The prop is a tool for reviewing and discussing sydney's arts scene. the priority is to respond to the work, rather than evaluate it.  

The Ladder.

I know I can’t be the only one in it for the craft and not the climb. When theatre first made its impression on me, when as an audience member I was equally entertained as I was enlightened, I decided it would be a part of my life. When somebody sometime told me that I was good at performing, I decided that it was to be my profession. I pictured myself being able to stand on a stage and change somebody else’s life, the way it had been done for me. Like everybody, I was in it for the ‘magic’ of theatre.

This passion was nurtured when I went to drama school. With every day bringing a new ‘lightbulb moment’, I was in (my version of) heaven. Nothing was more rewarding to me than taking apart a scene, ‘cracking’ it. Every exercise brought a challenge that we’d all welcome. Often, teachers and students alike solved the sticky moments together. It was one big discussion, infinitely interesting for its insight into human behaviour and interaction. Often I felt privy to something really special, like when a fellow classmate read from one of the greats and made all of us cry, or when somebody created something that meant a lot to them and got to perform it for the first time. I moved through my studies terrified to blink and miss something.

Things started to slow down for me when they needed to be speeding up: as our course came to its end. Suddenly, we were around the corner from our final showcase for agents, and, it seemed, the rest of our lives. The words ‘networking’, ‘schmoozing’, and- perhaps the worst of them all- ‘branding’ forced their way into my world. The craft of auditioning took the forefront. Any performer will tell you there’s a real knack to it; a certain technique that you have to master. And they’re right. If you want to take it seriously, if you want to play a lead role in a long-running Broadway-imported show, you have to get on top of this stuff. Your raw talent and your original take on a role isn’t enough. I should point out, this isn’t a criticism of the system. The panel have to be able to distinguish between us, and have to trust they can find someone who takes the role seriously, and so will be able to follow a pre-set track. Sometimes it’s about who you know, and most of the time it’s just a giant, stomach-ulcer-inducing competition. I don’t want my life to become that game. Call me naive but that’s not what I was signing myself up for.

It’s sometimes hard to tell if I’m just lazy. Maybe I’m a little too afraid of the competition. And of course, it’s convenient to turn my nose up at the lifestyle of ‘successful’ performers when I’ve not yet signed a contract that lasts longer than a month, or even been a part of an audition process that lasts longer than two rounds. All of a sudden, I'm your classic case of the bitter critic! No. I straight up applaud the people who do this and, what’s more, love this.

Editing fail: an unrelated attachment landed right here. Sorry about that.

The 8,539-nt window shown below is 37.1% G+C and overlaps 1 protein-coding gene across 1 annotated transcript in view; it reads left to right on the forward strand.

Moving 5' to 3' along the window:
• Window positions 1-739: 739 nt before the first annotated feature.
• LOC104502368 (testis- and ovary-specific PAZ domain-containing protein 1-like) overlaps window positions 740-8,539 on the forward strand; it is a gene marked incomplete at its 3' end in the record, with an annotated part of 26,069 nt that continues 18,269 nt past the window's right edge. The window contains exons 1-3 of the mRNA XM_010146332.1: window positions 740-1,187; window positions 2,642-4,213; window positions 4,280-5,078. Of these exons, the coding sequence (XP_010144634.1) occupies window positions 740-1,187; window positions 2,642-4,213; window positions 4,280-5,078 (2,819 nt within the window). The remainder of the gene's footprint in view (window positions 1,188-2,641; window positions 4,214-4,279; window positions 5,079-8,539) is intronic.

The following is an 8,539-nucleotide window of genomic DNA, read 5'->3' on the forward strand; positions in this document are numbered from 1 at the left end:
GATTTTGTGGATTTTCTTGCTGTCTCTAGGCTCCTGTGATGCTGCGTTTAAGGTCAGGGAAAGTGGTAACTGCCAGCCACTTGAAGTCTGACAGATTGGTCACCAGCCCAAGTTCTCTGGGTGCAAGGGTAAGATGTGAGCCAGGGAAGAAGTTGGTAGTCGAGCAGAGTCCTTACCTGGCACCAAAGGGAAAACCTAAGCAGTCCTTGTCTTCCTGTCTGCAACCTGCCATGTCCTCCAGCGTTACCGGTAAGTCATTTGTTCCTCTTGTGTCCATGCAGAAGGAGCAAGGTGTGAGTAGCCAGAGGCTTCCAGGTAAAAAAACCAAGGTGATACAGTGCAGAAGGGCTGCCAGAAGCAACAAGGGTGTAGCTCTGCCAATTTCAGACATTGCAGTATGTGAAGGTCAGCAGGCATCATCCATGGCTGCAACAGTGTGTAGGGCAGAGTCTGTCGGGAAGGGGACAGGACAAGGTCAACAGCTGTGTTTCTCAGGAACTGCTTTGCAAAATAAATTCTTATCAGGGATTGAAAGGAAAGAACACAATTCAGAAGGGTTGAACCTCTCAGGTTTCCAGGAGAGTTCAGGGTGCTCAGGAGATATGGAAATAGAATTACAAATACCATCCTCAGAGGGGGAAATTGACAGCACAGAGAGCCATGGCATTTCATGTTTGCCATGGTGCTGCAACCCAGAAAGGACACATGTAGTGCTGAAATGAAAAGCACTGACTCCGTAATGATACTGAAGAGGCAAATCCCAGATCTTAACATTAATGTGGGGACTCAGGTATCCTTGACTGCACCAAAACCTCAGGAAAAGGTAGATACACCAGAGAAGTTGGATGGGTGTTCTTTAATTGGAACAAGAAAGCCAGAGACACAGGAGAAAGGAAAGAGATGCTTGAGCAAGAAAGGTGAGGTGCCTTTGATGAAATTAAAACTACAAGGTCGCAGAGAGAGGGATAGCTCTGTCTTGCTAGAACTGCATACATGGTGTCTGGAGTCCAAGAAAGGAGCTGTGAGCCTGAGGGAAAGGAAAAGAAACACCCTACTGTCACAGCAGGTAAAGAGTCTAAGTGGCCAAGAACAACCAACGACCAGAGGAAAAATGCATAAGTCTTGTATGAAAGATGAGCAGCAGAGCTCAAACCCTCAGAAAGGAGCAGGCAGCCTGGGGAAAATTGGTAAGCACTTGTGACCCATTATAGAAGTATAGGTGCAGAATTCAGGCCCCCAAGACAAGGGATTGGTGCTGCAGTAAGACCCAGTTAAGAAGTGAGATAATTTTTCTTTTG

I’m not interested in the ladder.

It’s tough being in the world of theatre if you don’t see the sense in climbing those rungs. My solution is as old school as ever: do what you love. If you’re in love with the practice of theatre, the mechanics of acting (or singing, or dancing!), you still might be barking up the wrong tree as you step into the room to read for We Will Rock You the Musical. Eight shows a week for a major stage-show touring nationally is something to be immensely proud of. You will grow as a performer and learn a lot about the ins and outs of the industry but it might not feed your soul the way that drama school did.  And just because you’ve ‘made it’ and you’re ranking higher than others in your field, doesn’t mean you have to settle for it. 

What I’m realising is that there are rungs in all walks of life. As performers we’re all told to have Plan-Bs and, athough I was also told it’s a defeatist approach to acting, I couldn’t be more adamant about the idea. All I want is a plan-B that keeps me thinking. If I work for it, it could be in theatre - writing, directing, dramaturgy, designing, teaching. But my plan B could also not be in theatre, but in one of my other worlds, using one of my other skills. If I can see the effect I'm having, I'm creating something that's my own. Balance will be my reward. With this balance, theatre can stay in my life at an amateur level and I’ll be satisfied.

I want to create as much as I can in my lifetime. The ladder is a tough climb which demands a lot of commitment to the cause, a lot of bumps and bruises and a very sturdy attitude. Standing by all of these factors, I can make it to the top but I’d better really love what I see up there (I'm talking Christine in Phantom of The Opera status!). After all, I've invested a lot into a game that I honestly don't enjoy at all, just to get there. Another version of me puts less into the ladder and sits with smaller contracts here and there, enjoying other outlets for work simultaneously. 

It's not ideal, this 'bits and pieces' life. It's certainly no excuse not to put your all into the ladder game if you think you deserve it more than everyone else (or that you'll actually die if you don't get the lead role in your favourite show). You'll simply never enjoy the question "what do you do?" at family functions.... But it comes down to this:

Say you spent a week working on something else in your life: your plan B, your other job, your other passion. Think about each day and how you felt afterwards. If you'd rather have spent your week auditioning, training, networking - essentially playing the 'game' - then, you'll know that, for you, The Ladder is the only way up. 

Me? I'll cheer you on from my mole-hill, no, my mountain, nearby. 


Blackrock- White Box Theatre

Away- Sydney Theatre Company